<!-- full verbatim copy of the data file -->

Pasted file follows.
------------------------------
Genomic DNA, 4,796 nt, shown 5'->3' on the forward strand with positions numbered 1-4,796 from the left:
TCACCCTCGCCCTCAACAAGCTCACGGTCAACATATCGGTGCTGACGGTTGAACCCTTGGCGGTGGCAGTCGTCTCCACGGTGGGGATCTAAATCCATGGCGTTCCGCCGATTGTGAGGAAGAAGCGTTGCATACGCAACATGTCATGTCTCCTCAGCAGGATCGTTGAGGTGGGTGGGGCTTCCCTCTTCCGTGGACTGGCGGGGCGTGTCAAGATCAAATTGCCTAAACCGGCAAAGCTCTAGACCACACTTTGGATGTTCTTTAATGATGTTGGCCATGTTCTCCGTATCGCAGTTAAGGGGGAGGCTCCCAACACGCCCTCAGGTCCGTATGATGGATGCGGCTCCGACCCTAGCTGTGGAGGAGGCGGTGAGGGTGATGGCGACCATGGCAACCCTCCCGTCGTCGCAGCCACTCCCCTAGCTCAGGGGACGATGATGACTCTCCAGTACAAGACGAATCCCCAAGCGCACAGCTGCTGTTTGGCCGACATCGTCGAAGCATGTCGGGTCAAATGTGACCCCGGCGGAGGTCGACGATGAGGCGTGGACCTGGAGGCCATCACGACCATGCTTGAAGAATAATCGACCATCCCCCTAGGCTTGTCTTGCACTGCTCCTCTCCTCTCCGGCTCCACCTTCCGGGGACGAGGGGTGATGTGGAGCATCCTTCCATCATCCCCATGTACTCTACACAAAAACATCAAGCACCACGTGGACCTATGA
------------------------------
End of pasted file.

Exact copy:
Genomic DNA, 4,796 nt, shown 5'->3' on the forward strand with positions numbered 1-4,796 from the left:
TCACCCTCGCCCTCAACAAGCTCACGGTCAACATATCGGTGCTGACGGTTGAACCCTTGGCGGTGGCAGTCGTCTCCACGGTGGGGATCTAAATCCATGGCGTTCCGCCGATTGTGAGGAAGAAGCGTTGCATACGCAACATGTCATGTCTCCTCAGCAGGATCGTTGAGGTGGGTGGGGCTTCCCTCTTCCGTGGACTGGCGGGGCGTGTCAAGATCAAATTGCCTAAACCGGCAAAGCTCTAGACCACACTTTGGATGTTCTTTAATGATGTTGGCCATGTTCTCCGTATCGCAGTTAAGGGGGAGGCTCCCAACACGCCCTCAGGTCCGTATGATGGATGCGGCTCCGACCCTAGCTGTGGAGGAGGCGGTGAGGGTGATGGCGACCATGGCAACCCTCCCGTCGTCGCAGCCACTCCCCTAGCTCAGGGGACGATGATGACTCTCCAGTACAAGACGAATCCCCAAGCGCACAGCTGCTGTTTGGCCGACATCGTCGAAGCATGTCGGGTCAAATGTGACCCCGGCGGAGGTCGACGATGAGGCGTGGACCTGGAGGCCATCACGACCATGCTTGAAGAATAATCGACCATCCCCCTAGGCTTGTCTTGCACTGCTCCTCTCCTCTCCGGCTCCACCTTCCGGGGACGAGGGGTGATGTGGAGCATCCTTCCATCATCCCCATGTACTCTACACAAAAACATCAAGCACCACGTGGACCTATGA